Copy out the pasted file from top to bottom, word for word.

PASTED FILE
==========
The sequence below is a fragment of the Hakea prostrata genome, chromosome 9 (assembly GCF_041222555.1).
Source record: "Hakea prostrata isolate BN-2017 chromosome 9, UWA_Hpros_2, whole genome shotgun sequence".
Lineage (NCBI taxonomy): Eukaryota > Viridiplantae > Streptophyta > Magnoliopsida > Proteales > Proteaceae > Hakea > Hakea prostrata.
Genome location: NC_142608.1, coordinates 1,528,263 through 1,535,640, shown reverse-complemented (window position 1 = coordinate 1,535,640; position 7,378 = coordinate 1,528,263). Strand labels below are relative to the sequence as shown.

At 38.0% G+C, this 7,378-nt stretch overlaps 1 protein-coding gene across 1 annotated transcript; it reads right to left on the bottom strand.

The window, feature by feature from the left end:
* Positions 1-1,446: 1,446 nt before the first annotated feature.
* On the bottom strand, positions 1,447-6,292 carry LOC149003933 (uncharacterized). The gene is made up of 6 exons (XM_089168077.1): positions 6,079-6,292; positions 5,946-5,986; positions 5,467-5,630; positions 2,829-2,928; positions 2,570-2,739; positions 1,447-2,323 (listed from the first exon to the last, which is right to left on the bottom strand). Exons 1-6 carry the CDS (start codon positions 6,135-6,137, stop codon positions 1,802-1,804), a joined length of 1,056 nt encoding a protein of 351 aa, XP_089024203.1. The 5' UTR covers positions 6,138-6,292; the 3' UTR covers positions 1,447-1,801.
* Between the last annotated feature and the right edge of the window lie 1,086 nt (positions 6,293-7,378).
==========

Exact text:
The sequence below is a fragment of the Hakea prostrata genome, chromosome 9 (assembly GCF_041222555.1).
Source record: "Hakea prostrata isolate BN-2017 chromosome 9, UWA_Hpros_2, whole genome shotgun sequence".
Lineage (NCBI taxonomy): Eukaryota > Viridiplantae > Streptophyta > Magnoliopsida > Proteales > Proteaceae > Hakea > Hakea prostrata.
Genome location: NC_142608.1, coordinates 1,528,263 through 1,535,640, shown reverse-complemented (window position 1 = coordinate 1,535,640; position 7,378 = coordinate 1,528,263). Strand labels below are relative to the sequence as shown.

At 38.0% G+C, this 7,378-nt stretch overlaps 1 protein-coding gene across 1 annotated transcript; it reads right to left on the bottom strand.

The window, feature by feature from the left end:
* Positions 1-1,446: 1,446 nt before the first annotated feature.
* On the bottom strand, positions 1,447-6,292 carry LOC149003933 (uncharacterized). The gene is made up of 6 exons (XM_089168077.1): positions 6,079-6,292; positions 5,946-5,986; positions 5,467-5,630; positions 2,829-2,928; positions 2,570-2,739; positions 1,447-2,323 (listed from the first exon to the last, which is right to left on the bottom strand). Exons 1-6 carry the CDS (start codon positions 6,135-6,137, stop codon positions 1,802-1,804), a joined length of 1,056 nt encoding a protein of 351 aa, XP_089024203.1. The 5' UTR covers positions 6,138-6,292; the 3' UTR covers positions 1,447-1,801.
* Between the last annotated feature and the right edge of the window lie 1,086 nt (positions 6,293-7,378).